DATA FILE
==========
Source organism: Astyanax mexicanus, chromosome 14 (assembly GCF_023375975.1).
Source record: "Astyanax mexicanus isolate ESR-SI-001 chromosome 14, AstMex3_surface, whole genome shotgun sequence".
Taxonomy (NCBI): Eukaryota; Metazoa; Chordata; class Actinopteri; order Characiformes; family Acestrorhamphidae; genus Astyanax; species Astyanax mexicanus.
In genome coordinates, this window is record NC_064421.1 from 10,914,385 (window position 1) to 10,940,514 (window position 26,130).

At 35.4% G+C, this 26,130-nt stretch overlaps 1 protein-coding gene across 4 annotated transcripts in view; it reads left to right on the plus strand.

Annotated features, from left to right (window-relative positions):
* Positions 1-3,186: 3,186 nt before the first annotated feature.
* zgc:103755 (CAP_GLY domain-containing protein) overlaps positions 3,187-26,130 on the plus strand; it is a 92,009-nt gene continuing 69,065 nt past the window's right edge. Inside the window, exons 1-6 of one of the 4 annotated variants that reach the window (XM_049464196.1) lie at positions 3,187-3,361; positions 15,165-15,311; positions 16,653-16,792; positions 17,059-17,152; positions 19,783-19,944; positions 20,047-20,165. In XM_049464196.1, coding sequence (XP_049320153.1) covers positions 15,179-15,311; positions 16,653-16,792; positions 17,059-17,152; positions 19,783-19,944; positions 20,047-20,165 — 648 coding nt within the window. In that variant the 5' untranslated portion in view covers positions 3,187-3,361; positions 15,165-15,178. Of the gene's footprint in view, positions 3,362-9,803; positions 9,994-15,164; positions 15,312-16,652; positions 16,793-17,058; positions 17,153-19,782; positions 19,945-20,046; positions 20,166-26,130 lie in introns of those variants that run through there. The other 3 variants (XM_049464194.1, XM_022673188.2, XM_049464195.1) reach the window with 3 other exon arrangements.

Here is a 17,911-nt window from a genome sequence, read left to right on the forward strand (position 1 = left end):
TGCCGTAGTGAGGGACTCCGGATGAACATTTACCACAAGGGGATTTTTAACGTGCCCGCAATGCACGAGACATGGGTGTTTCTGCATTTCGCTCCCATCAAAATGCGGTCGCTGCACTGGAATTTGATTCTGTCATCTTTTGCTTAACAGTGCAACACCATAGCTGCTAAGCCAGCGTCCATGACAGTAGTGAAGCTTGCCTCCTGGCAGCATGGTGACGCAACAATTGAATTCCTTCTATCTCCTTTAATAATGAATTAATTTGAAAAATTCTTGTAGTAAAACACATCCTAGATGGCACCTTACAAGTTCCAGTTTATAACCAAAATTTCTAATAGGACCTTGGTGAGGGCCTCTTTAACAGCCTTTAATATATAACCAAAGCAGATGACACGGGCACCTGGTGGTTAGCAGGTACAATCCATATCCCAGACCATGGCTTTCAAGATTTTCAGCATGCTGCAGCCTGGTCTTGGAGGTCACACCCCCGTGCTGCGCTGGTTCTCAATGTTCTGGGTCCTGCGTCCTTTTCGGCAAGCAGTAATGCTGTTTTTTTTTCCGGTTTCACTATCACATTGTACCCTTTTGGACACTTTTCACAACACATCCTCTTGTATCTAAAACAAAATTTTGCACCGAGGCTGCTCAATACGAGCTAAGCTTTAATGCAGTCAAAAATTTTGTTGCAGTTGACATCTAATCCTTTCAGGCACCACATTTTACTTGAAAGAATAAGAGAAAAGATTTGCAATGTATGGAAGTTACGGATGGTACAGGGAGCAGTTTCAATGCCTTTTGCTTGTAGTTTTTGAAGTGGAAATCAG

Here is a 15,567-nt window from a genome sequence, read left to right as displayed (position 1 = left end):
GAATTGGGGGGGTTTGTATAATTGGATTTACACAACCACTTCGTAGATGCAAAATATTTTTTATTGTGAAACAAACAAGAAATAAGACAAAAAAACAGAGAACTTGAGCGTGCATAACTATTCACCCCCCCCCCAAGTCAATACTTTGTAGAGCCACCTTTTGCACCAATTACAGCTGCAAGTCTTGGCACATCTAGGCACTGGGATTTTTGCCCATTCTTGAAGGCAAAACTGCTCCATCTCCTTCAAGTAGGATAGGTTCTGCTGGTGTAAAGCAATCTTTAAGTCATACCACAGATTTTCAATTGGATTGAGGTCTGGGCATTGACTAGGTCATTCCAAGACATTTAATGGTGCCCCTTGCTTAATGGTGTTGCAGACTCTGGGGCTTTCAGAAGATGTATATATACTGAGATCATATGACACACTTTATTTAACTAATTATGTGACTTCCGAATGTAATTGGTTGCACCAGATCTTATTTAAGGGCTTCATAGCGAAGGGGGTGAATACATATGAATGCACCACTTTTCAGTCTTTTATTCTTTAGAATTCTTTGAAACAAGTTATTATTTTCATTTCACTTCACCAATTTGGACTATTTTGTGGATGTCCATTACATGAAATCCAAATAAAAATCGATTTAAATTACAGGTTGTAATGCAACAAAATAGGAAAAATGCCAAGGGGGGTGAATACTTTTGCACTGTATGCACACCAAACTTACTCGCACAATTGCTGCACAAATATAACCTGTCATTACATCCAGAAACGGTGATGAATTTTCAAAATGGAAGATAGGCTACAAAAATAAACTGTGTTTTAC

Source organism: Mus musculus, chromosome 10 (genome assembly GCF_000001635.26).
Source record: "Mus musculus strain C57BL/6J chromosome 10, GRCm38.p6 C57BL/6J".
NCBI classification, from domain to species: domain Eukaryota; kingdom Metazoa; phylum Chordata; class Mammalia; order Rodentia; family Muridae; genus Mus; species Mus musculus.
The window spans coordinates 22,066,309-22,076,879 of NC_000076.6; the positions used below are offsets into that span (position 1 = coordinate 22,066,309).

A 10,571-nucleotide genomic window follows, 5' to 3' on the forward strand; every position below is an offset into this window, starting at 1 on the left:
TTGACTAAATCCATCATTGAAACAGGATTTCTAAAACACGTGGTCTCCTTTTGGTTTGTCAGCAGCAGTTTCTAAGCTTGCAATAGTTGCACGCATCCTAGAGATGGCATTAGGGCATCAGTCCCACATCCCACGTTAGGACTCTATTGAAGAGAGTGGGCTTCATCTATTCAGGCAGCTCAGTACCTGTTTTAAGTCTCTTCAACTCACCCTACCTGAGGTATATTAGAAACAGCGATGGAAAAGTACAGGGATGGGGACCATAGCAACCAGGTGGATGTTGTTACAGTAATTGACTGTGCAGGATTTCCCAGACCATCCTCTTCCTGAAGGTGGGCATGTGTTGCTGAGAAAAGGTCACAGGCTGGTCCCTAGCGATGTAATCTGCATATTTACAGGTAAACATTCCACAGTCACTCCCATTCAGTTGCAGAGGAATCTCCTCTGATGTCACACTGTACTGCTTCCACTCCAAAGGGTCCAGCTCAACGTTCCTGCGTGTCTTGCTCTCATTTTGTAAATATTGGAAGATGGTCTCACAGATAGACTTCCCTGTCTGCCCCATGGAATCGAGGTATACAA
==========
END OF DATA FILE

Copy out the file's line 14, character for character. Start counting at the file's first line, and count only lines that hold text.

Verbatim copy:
Source record: "Mus musculus strain C57BL/6J chromosome 10, GRCm38.p6 C57BL/6J".